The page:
The melody of snapping fingers returns for the sixth track of the album. In a way, “I Think He Knows” is a conversation between Swift and herself as she’s head over heels over her lover, yet no one seems to know how she feels. The beat enters the chorus as Swift sings about how her lover makes her “heartbeat skip down 16th Avenue.” Swift doesn’t have to tell her lover how she feels since she thinks he already knows.

After the bridge comes the best part of the song. All the beats and Swift’s vocals overlapping becomes exciting. There’s something new and different about the song, but it ends quickly so the listener can’t really enjoy it.

“Miss Americana & The Heartbreak Prince” – 9/10

“Miss Americana & The Heartbreak Prince” is a breakup letter to the USA. On the surface, Swift is mentioning the rituals done by quintessential American high school (e.g. homecomings). However, these traditions are a metaphor exploring current American politics as Americans are stripped from their life, liberty and pursuit of happiness.

Lyrics such as “We’re so sad, we paint the town blue. Voted most likely to run away with you” and “My team is losing, battered and bruising” symbolize the 2016 presidential election, as Americans were in pure sorrow after the red team took the win. Swift references the Democratic Party as her team. In the bridge, “Go! Fight! Win!” is chanted by cheerleaders, possibly leaving America hopeful for the next election.

“Paper Rings” – 8/10

Swift takes the listeners back to the 1950s and channels “Stay Stay Stay” from her album, Red. The 1950s rhythms are heard within the fast claps and the overlap of a tambourine. Like, “Stay Stay Stay,” “Paper Rings” is sung quickly and could be easily mistaken as a song from a past decade. The rhythm of the song compels the listener to want to like it, but it doesn’t quite grasp listeners’ attention. In this eighth track, Swift sings about how true love doesn’t need to be overseen with glamorous expensive gifts. She expresses how true love is about the feeling and memories shared with lovers.

“Cornelia Street” – 9/10

The ninth track of Lover has a production seemingly inspired by “Delicate” from her previous album, Reputation. The entire song is a “what if?” alternative question: what if Swift and her lover break up? The pain would be too hard to bear if she had to walk on the street of her apartment that she once shared with her lover.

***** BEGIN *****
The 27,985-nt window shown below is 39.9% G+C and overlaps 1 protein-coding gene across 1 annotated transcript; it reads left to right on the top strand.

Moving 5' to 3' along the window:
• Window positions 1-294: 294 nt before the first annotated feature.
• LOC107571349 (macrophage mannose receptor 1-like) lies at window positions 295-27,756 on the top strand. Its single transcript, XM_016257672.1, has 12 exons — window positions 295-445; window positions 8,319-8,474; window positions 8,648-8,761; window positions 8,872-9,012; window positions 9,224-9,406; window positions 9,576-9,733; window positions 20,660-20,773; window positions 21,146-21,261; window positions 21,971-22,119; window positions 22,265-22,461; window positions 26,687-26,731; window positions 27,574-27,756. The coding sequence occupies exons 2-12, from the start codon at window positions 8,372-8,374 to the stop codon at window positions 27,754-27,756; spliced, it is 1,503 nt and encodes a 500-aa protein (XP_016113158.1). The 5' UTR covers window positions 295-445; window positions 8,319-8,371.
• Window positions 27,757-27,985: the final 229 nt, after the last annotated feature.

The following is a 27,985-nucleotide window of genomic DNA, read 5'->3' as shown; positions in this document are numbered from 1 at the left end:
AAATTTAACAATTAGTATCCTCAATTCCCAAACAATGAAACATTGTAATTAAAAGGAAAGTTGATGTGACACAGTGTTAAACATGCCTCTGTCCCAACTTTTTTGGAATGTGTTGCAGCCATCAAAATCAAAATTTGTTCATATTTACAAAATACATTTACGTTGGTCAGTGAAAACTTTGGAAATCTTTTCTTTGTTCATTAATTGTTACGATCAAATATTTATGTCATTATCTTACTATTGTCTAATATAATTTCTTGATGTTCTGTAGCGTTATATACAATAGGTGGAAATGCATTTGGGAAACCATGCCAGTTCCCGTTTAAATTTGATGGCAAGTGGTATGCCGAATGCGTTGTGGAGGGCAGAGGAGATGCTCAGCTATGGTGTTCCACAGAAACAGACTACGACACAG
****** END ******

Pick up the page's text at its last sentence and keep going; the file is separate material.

The whimsical beat stops as Swift talks about it. Swift is serious about her lover. Then the beat transforms mid-chorus to its originality as she longs her vocals into a desperate beg. Swift continuously mentions that she would never walk on Cornelia Street again, indicating the impact her lover would leave on her.

“Death By A Thousand Cuts” – 9/10

Inspired by Netflix’s Someone Great, “Death By A Thousand Cuts” is a heartbreak song with angelic vocals that belong in heaven. Heartbreaks are hard to get over, and the film is all about an entire night of trying to get over an ex-lover. It explores trying to love yourself with a piece of your body when it’s been fully exposed to love by someone else.

In a twist of fate, the director and writer of Someone GreatJennifer Robinson, was inspired by Swift’s “Clean” go to write the movie. Life came to a full circle for two fans.

The intro of the song begins to haunt with the listener with its “my, my, my.” The transition begins to change to an acoustic guitar, which chills out the song. The synthesizer is only heard through the left side of the song, so it’s slightly hard to focus on Swift. With a first time listen, a listener can easily ignore the entire song at once, but it gets much better after a few more plays.

“London Boy” – 8/10

Swift’s Cats co-star Idris Elba is featured in the beginning of the song as a snippet of his interview on The Late Late Show with James Corden is played. The snippet foretells the song as Swift talks all about her adventures in London with her lover, British native Joe Alwyn. Swift experienced traditional activities like having high tea and exploring West End during her time in London. Swift name drops plenty of popular spots in London, which left many Londoners speculating if she actually visited London.

There’s a small beat that shimmers like the stars, but there’s a blunt beat that sounds an underwater submarine that kills it. There’s no denying the sound is odd, but it gets lost like Swift in London.

“Soon You’ll Get Better” featuring Dixie Chicks – 9/10

In the twelfth song of Lover, Swift shifts to a different person in her life: her mother, Andrea Swift. The soft ballad is Swift’s homage to her mother who’s suffering from cancer again. Swift takes the listeners in a day of Swift’s life starting with a detailed doctor’s visit.

The Dixie Chicks join Swift in the chorus to assure Andrea she’ll get better. Their vocals sync together against the acoustic guitar, banjo, and piano keys. Swift changes the narrative to herself though it’s not selfish as it sounds. Swift needs someone to help her process her thoughts and emotions, and that’s always been her mother.

“False God” – 8/10